Friday, October 23, 2015

Spy vs. Spy: Inside the Fraying U.S.-Israel Ties - WSJ

Spy vs. Spy: Inside the Fraying U.S.-Israel Ties

1 Share
The U.S. closely monitored Israel’s military bases and eavesdropped on secret communications in 2012, fearing its longtime ally might try to carry out a strike on Fordow, Iran’s most heavily fortified nuclear facility.
Nerves frayed at the White House after senior officials learned Israeli aircraft had flown in and out of Iran in what some believed was a dry run for a commando raid on the site. Worried that Israel might ignite a regional war, the White House sent a second aircraft carrier to the region and readied attack aircraft, a senior U.S. official said, “in case all hell broke loose.”
The two countries, nursing a mutual distrust, each had something to hide. U.S. officials hoped to restrain Israel long enough to advance negotiations on a nuclear deal with Iran that the U.S. had launched in secret. U.S. officials saw Israel’s strike preparations as an attempt to usurp American foreign policy.
Instead of talking to each other, the allies kept their intentions secret. To figure out what they weren’t being told, they turned to their spy agencies to fill gaps. They employed deception, not only against Iran, but against each other. After working in concert for nearly a decade to keep Iran from an atomic bomb, the U.S. and Israel split over the best means: diplomacy, covert action or military strikes.
Personal strains between President Barack Obama and Israeli Prime Minister Benjamin Netanyahu erupted at their first Oval Office meeting in 2009, and an accumulation of grievances in the years since plunged relations between the two countries into crisis.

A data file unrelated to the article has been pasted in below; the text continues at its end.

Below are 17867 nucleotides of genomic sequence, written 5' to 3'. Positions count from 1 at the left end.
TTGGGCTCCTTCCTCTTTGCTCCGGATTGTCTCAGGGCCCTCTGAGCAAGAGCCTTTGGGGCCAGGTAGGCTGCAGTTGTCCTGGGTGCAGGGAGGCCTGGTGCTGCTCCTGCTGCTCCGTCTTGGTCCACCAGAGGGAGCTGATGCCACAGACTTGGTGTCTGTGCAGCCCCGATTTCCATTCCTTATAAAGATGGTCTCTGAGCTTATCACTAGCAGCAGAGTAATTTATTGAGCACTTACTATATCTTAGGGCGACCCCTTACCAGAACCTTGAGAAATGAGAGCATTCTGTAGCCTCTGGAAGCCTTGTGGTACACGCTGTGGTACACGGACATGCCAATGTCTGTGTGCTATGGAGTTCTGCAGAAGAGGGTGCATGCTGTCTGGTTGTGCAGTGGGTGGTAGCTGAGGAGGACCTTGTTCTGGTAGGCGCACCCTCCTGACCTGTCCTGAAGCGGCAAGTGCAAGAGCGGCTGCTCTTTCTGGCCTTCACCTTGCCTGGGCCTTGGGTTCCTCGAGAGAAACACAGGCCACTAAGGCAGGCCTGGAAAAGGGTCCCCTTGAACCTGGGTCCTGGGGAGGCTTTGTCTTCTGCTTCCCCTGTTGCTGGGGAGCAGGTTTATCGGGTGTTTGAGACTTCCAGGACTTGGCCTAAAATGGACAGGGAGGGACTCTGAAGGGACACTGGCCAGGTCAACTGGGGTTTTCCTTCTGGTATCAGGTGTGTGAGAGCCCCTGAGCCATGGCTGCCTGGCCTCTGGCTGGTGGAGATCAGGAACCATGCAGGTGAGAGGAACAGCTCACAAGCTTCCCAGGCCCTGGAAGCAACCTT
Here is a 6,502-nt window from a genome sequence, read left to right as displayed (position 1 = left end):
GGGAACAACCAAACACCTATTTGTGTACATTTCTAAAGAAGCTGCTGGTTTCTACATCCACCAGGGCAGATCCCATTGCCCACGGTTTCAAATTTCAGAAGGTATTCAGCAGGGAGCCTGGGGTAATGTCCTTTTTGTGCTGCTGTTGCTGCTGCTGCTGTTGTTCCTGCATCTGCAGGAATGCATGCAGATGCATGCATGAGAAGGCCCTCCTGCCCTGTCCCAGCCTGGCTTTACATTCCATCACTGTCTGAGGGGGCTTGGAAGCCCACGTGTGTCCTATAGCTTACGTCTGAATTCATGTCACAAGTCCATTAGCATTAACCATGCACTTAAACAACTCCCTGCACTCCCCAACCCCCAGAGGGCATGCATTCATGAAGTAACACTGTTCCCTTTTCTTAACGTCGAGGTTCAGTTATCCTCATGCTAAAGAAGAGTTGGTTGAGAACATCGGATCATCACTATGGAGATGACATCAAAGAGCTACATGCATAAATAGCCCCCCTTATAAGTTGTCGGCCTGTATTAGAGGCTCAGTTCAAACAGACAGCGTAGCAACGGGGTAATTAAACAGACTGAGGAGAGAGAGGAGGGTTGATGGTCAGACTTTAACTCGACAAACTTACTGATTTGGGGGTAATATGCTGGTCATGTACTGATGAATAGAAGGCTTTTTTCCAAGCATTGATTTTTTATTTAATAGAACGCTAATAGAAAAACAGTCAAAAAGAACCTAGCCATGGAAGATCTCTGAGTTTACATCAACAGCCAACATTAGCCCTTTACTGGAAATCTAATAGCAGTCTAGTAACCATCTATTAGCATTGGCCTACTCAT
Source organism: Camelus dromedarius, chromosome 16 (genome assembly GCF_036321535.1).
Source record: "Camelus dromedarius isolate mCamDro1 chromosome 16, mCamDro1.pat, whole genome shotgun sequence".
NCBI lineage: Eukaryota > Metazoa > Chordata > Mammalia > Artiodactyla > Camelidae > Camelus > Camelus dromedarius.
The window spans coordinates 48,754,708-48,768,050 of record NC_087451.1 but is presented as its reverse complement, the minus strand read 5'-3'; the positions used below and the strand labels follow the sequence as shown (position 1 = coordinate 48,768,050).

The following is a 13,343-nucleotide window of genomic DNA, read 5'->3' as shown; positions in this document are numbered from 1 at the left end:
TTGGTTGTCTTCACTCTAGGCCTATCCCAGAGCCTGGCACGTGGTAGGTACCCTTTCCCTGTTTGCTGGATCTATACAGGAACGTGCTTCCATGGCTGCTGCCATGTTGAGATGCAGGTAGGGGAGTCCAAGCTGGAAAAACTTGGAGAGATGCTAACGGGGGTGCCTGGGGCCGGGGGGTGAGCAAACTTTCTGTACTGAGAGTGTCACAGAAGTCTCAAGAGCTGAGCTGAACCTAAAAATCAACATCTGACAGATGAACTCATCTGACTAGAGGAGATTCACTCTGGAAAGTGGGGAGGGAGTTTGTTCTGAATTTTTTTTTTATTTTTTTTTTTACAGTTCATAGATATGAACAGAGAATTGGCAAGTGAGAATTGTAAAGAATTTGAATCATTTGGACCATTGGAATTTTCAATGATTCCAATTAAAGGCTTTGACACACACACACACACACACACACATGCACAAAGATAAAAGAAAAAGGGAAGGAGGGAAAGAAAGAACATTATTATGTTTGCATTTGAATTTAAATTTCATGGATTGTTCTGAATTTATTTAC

This Wall Street Journal account of the souring of U.S.-Israel relations over Iran is based on interviews with nearly two dozen current and former senior U.S. and Israeli officials.
U.S. and Israeli officials say they want to rebuild trust but acknowledge it won’t be easy. Mr. Netanyahu reserves the right to continue covert action against Iran’s nuclear program, said current and former Israeli officials, which could put the spy services of the U.S. and Israel on a collision course.
A shaky start
Messrs. Obama and Netanyahu shared common ground on Iran when they first met in 2007. Mr. Netanyahu, then the leader of Israel’s opposition party, the right-wing Likud, discussed with Mr. Obama, a Democratic senator, how to discourage international investment in Iran’s energy sector. Afterward, Mr. Obama introduced legislation to that end.
Suspicions grew during the 2008 presidential race after Mr. Netanyahu spoke with some congressional Republicans who described Mr. Obama as pro-Arab, Israeli officials said. The content of the conversations later found its way back to the White House, senior Obama administration officials said.
Soon after taking office in January 2009, Mr. Obama took steps to allay Israeli concerns, including instructing the Pentagon to develop military options against Iran’s Fordow facility, which was built into a mountain. The president also embraced an existing campaign of covert action against Iran, expanding cooperation between the Central Intelligence Agency and Mossad, the Israeli spy agency.